When I first visited many of the adults and certainly all the children had never seen a white person before.  They were wary of me and the many children ran away crying.  However, these people are so resilient, used to dealing with anything life has thrown at them so I was not much of a challenge and in no time their curiosity got the better of them and they wanted to come closer and find out about this strange person with white skin and blond hair.  By the end of the day the children all sang to me in Swahili and when I had it translated they thanked me for visiting them and prayed that I would return.  When I heard this I was very moved and also saddened as  this was a one off visit.  

On my return to the UK after much thought I contacted all the large charities to see if there was anything they could do to help these villages but with little success. My answer was to return 10 months later and this was the beginning of the 10 year relationship that led in 2014 to forming my charity SEEDS4tanzania.  My son became our Patron and donated our first £5000 to get us going.  Rebecca, daughter took on the role of secretary/accounts and after our first trustee left to form another charity we were joined by Jacqui a lady who 5 years ago said to me after I had done a presentation on the charity, 'is there something I could help you with'.  Little did she know what the future held for her.  My husband Trevor became the 'Goffer'  it speaks for its self!  Rebecca and Trevor were very happy to help with feet firmly planted in England but they gave in and Rebecca had joined visits for the past 6 years and for Trevor this year will be his 3rd visit.  Jacqui has been out twice and is already planning 2021! 2017 my grandson Oliver then (18) joined the visit and the following year his brother William (17).  Both grandson during their visits were honoured to be baptised into the local Gogo tribe and given Gogo names.  Oliver Mzengo which means builder and William Sehewa (blessing). We have always self-funded our visits which has been a big commitment for all involved.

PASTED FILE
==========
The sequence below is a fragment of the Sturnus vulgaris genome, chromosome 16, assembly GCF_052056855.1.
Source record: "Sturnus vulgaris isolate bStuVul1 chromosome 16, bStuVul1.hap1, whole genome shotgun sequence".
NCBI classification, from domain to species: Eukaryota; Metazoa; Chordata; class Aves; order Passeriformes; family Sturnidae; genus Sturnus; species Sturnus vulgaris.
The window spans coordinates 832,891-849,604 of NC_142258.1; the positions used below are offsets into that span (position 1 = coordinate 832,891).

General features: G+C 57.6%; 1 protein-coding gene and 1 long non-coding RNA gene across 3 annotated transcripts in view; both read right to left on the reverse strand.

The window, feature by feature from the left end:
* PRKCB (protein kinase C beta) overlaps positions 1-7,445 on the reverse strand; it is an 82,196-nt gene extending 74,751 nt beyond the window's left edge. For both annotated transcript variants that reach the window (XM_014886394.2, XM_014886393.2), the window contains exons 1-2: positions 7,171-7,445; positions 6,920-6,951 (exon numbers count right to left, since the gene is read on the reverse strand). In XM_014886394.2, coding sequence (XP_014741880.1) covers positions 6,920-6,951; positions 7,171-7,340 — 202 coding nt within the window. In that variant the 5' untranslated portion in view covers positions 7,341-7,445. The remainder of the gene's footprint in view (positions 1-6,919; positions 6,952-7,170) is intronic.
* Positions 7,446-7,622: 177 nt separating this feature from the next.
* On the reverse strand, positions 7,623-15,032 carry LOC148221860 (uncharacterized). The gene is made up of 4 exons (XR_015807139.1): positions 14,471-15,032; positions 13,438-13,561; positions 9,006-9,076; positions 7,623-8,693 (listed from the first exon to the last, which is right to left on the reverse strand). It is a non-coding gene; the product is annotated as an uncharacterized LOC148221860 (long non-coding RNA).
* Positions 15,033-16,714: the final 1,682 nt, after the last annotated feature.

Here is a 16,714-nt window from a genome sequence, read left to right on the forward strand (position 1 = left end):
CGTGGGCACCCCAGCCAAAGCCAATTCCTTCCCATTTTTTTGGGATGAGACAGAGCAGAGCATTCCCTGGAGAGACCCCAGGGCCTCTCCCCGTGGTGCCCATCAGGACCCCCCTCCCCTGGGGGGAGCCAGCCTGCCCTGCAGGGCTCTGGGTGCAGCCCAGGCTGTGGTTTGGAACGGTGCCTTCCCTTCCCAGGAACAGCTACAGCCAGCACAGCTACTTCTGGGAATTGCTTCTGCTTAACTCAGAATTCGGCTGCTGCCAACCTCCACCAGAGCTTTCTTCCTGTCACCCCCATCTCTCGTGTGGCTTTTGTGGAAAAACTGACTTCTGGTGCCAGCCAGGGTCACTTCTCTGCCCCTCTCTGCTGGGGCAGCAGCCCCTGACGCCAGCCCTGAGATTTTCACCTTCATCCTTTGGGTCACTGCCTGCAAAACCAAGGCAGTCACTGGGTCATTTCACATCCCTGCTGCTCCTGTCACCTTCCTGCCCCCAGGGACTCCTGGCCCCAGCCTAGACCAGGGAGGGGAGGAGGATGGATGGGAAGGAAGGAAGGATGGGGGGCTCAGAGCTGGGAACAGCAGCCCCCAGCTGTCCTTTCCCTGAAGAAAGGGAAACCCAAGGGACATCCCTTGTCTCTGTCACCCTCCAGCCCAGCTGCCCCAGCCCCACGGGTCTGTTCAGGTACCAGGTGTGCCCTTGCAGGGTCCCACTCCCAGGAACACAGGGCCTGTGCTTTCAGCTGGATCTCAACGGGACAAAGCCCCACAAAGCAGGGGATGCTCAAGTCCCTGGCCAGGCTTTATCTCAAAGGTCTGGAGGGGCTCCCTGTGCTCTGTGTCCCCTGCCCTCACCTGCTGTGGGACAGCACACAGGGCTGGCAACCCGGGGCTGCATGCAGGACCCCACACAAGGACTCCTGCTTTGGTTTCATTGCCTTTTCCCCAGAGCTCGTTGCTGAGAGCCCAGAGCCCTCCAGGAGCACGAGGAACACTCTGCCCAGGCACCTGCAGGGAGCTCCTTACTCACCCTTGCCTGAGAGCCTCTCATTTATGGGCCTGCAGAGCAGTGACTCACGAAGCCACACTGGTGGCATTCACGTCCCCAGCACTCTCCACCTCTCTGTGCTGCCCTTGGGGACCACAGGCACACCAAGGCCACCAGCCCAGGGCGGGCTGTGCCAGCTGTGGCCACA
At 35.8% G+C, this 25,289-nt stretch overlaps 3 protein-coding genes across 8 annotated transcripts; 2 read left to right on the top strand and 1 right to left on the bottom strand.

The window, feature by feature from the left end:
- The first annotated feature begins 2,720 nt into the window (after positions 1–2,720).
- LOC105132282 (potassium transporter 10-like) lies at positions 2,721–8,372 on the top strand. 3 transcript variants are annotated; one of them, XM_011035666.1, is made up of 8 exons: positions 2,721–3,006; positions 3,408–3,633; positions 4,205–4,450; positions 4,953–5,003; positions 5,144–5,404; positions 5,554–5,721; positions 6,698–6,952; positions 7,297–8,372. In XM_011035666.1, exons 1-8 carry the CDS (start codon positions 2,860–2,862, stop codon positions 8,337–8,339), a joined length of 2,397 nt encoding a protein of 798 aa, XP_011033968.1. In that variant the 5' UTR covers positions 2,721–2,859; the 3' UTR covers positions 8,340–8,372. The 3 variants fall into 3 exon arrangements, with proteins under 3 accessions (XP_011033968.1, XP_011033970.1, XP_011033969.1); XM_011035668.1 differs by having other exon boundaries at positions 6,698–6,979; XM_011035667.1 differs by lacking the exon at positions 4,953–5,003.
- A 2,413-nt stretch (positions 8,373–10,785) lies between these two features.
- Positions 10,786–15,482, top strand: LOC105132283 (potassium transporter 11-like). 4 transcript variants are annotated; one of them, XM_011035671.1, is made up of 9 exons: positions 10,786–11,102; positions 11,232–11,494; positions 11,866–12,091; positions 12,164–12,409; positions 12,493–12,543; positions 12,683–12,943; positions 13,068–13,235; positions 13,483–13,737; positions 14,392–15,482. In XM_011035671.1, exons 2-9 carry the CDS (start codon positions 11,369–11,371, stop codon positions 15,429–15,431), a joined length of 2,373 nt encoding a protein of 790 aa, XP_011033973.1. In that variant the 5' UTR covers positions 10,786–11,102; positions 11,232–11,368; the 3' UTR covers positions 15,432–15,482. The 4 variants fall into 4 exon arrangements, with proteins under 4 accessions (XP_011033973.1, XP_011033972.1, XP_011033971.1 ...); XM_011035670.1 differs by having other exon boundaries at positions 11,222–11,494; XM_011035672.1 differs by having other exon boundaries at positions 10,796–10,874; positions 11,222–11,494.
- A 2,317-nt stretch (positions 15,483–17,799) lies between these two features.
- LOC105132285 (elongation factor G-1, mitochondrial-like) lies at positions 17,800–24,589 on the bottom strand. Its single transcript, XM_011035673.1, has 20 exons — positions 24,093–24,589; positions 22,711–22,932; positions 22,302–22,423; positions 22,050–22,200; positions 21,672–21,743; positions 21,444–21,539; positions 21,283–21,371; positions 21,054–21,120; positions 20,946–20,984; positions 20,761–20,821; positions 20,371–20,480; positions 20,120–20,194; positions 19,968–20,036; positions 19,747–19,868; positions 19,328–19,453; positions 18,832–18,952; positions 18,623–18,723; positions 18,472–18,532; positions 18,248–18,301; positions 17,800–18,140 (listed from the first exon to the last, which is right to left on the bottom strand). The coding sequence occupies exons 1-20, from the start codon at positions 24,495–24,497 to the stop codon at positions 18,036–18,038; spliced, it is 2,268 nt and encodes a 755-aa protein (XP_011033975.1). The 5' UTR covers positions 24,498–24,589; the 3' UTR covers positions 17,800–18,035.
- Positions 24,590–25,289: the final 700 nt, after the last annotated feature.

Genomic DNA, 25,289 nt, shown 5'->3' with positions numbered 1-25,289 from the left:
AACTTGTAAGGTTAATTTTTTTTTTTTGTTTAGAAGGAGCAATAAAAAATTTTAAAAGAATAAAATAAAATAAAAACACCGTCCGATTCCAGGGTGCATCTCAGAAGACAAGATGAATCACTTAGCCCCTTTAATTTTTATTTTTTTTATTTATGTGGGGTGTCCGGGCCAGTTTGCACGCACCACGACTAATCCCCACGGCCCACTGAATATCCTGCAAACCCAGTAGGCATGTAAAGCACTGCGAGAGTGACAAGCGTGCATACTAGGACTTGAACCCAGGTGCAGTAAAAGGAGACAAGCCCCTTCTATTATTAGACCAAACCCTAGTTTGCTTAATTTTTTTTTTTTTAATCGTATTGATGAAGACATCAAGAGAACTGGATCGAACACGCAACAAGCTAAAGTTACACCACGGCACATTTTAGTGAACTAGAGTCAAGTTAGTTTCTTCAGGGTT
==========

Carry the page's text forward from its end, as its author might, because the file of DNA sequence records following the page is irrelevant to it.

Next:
Back to SEEDS.  After 4 years of visits and talking with the people and getting their trust it was decided that the best way forward was to enable the building of  a pre-school in Chitemo.  This led to a second school in Nyhinila.  We fully equipped the schools, had 5 villagers trained as primary school teachers and in the past 5 years we have added a  water-borehole in Nyhanila (majority of the funds donated by a previous Trustee who with friends jumped out of a aeroplane) .  SEEDS have also helped fund adults who have wanted to attend university,  funded  schooling  for children from other areas  and many other smaller projects.  Since the opening of the village schools we have funded their maintenance, teachers teaching materials and allowances for the teacher.  However, it has always been our aim that by 2020 our two villages would become self-supporting and independent.  To enable this to happen we had to find a way for the villages to generate the funds required to maintain the schools and pay their teachers.  It was decided after much discussion with the villagers that   piglet breeding and the sale of piglets would produce the funds needed.  We built pigstys in the villages,had villagers trained in pig breeding, supplied the sows,boars and pig feed and after a rocky start two years ago piglet production was underway.  Money is already accumulating in a specific bank account.  At the beginning of October we shall be in our villages to celebration and mark the coming of their independence and taking on the responsibilities of the Schools, water-bore hole and piglet project. Although we shall have handed over our three main projects we are continuing to support the schooling for Maasai orphans and our relationship with Chitemo and Nyhinila will never end as we have not only become firm friends but also family.
Chitemo school has 158 children Nyinila 82 space is running out more classrooms are needed